Preparing for disaster can be costly; dumping debt can make it a lot easier.
Acquiring all of the necessary gear for surviving a crisis can be rather expensive. But no matter your income there are steps you can take to free up extra cash to put toward your preps. Regardless of your financial situation, the plan I suggest will work for you. Often times people like to consider themselves the exception to the rule, and I can assure you, there are no exceptions. Whether you make $20,000 per year or $200,000, you can eliminate debt and operate on a strictly cash basis.
Borrowing money has become so commonplace in American culture that freeing yourself of all debt can seem an impossible task. However, I know from personal experience that dumping debt is both possible and completely worth the effort. Make no mistake, living debt free requires dedication and sacrifice. Through this process you will learn the art of delaying gratification, putting off short-term wants to achieve your long-term goals.
Personally, I follow the recommendations of financial guru and debt-free expert, Dave Ramsey. If you haven’t heard of Dave before, head over to his YouTube channel, or listen to his nationally-syndicated radio show or podcast. Ramsey advocates for the elimination of all your debt and purchasing only the things you can pay for, in cash. I highly recommend everyone read his best-selling book Financial Peace, which outlines exactly how to go from “normal” to wealthy using the seven “Baby Steps”.
The seven Baby Steps that Ramsey presents are as follows:
#1. Save a $1000 starter emergency fund
#2. Pay off all debt except your mortgage (if applicable)
#3. Increase your starter emergency fund to 3-6 months of household income
#4. Start putting 15 percent of your household income into retirement accounts
#5. Fund your kids’ college fund(s)
#6. Pay off your mortgage
#7. Max out retirement savings, build wealth, and become “outrageously generous”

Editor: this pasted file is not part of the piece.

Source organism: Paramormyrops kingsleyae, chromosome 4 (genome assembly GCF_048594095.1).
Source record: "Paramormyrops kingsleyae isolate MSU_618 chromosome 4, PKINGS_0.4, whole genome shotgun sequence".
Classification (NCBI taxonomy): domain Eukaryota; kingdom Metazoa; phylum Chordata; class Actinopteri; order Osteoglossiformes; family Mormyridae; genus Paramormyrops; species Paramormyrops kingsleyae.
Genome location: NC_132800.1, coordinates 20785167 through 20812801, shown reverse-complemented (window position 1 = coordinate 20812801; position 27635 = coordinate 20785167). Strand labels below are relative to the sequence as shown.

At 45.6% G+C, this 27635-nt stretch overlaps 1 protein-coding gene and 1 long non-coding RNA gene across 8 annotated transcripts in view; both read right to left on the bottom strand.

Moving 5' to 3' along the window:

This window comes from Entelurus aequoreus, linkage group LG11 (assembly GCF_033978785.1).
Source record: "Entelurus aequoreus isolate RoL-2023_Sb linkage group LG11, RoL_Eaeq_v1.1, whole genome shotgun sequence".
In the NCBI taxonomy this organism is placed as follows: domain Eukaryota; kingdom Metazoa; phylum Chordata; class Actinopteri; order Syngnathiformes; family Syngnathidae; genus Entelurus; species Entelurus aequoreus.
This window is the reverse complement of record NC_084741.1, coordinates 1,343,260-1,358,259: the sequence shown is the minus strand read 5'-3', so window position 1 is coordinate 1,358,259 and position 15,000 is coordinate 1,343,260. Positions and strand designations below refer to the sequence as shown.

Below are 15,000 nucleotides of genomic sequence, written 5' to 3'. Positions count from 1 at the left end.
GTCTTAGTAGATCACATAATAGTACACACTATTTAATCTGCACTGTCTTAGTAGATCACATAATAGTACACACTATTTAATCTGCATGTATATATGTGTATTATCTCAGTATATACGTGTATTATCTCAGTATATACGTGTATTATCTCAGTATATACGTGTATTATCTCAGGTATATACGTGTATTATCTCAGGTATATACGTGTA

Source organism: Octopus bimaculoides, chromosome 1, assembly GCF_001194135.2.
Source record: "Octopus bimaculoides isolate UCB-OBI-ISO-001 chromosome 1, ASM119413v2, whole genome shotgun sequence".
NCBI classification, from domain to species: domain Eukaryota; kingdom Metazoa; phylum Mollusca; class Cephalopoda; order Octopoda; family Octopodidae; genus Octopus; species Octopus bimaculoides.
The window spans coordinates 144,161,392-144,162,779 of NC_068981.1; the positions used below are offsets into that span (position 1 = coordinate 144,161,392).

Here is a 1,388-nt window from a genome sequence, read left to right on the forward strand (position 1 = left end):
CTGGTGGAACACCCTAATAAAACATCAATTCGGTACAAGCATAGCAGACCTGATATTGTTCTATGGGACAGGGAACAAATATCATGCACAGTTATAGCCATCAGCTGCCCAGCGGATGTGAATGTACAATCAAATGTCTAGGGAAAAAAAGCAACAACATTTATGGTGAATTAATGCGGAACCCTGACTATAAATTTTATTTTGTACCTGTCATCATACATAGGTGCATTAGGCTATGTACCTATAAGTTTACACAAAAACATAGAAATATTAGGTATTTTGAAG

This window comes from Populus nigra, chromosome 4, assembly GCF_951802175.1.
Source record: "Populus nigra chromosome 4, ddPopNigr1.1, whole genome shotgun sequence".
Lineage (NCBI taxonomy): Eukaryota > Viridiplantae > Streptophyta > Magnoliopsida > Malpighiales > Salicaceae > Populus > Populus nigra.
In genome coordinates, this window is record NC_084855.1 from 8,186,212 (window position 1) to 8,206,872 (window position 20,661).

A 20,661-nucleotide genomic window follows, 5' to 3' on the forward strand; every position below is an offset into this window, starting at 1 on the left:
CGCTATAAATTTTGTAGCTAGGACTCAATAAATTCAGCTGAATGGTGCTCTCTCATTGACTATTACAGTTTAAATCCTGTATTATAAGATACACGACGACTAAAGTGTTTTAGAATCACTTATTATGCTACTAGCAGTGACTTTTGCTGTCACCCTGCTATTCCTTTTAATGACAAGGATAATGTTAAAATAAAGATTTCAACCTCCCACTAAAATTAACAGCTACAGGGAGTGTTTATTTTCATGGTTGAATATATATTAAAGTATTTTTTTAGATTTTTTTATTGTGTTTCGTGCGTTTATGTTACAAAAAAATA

I won’t go into the details of each step here, but you can find more information on the process by reading Financial Peace, attending a Financial Peace University course, or checking out some of the resources listed above.
What’s so bad about having some “manageable” debt?
Simply put, your number one tool in building wealth (and building your preps) is your income. If you give your income away in the form of monthly payments, the bankers get rich and you stay not rich. Debt also equals risk, and risk can really sting you if something happens to your income.
But I have thousands of dollars in debt. How can I ever pay this off?
Ramsey likes to refer to paying off debt as having “gazelle intensity”. You see, when a gazelle is being chased by a cheetah, it runs for it’s life! That’s the same mentality you should have while paying off debt, as if your very life depends upon it. Take an extra job, sell some stuff, and as Ramsey says, “You shouldn’t see the inside of a restaurant unless you’re working there”. I’ve seen families successfully pay of hundreds of thousands in debt following Ramsey’s guidance, and he has plenty of videos confirming this fact on his YouTube channel (see: Debt Free Screams).
What about my credit score?
Yes, completely eliminating debt will affect your FICO score. But if you never borrow money again, you don’t need a credit score! The credit score game is just that – a game. You pay interest to banks, in order to build a score, to earn the right to borrow more money and pay them more interest! Just think about that for a moment. There’s a reason most banks are nicer than your house.
I can’t afford to make large purchases like a new car in cash.
Buy a cheaper car. A couple of years ago I sold my beloved pickup truck, which was the last debt my wife and I owed. I then saved up and bought a 1997 Chevy Tahoe with cash, and never looked back. A car is meant to get you from point A to point B, and nobody really cares how cool you look. I told you there would be sacrifice.
What about buying a home?
Ok, this is the one area in which Ramsey gives a pass on borrowing money. If you need to buy a home, make sure you’ve saved up a solid down payment (20 percent) and find a bank that does manual underwriting. The manual underwriting process is the way banks used to qualify people for mortgages, using things like actual proof of income and references from landlords and other people you’ve made payments to. The process takes more time than a mortgage based on your FICO score, but you can still get a competitive interest rate. Ramsey also insists you never incur a mortgage where the payment is more than 25 percent of your take-home pay, on no longer than a 15-year note.
When you become debt-free, a huge portion of your income will be freed up to invest in your preparedness. Allocate a certain amount to prepping in your monthly budget and prioritize your preps to make the most of every dollar. Not only will dumping debt increase your ability to prepare for disaster, but it will eliminate much of the stress that comes with managing money.
*The Regular Prepper Blog is in no way endorsed by or affiliated with Ramsey Solutions.*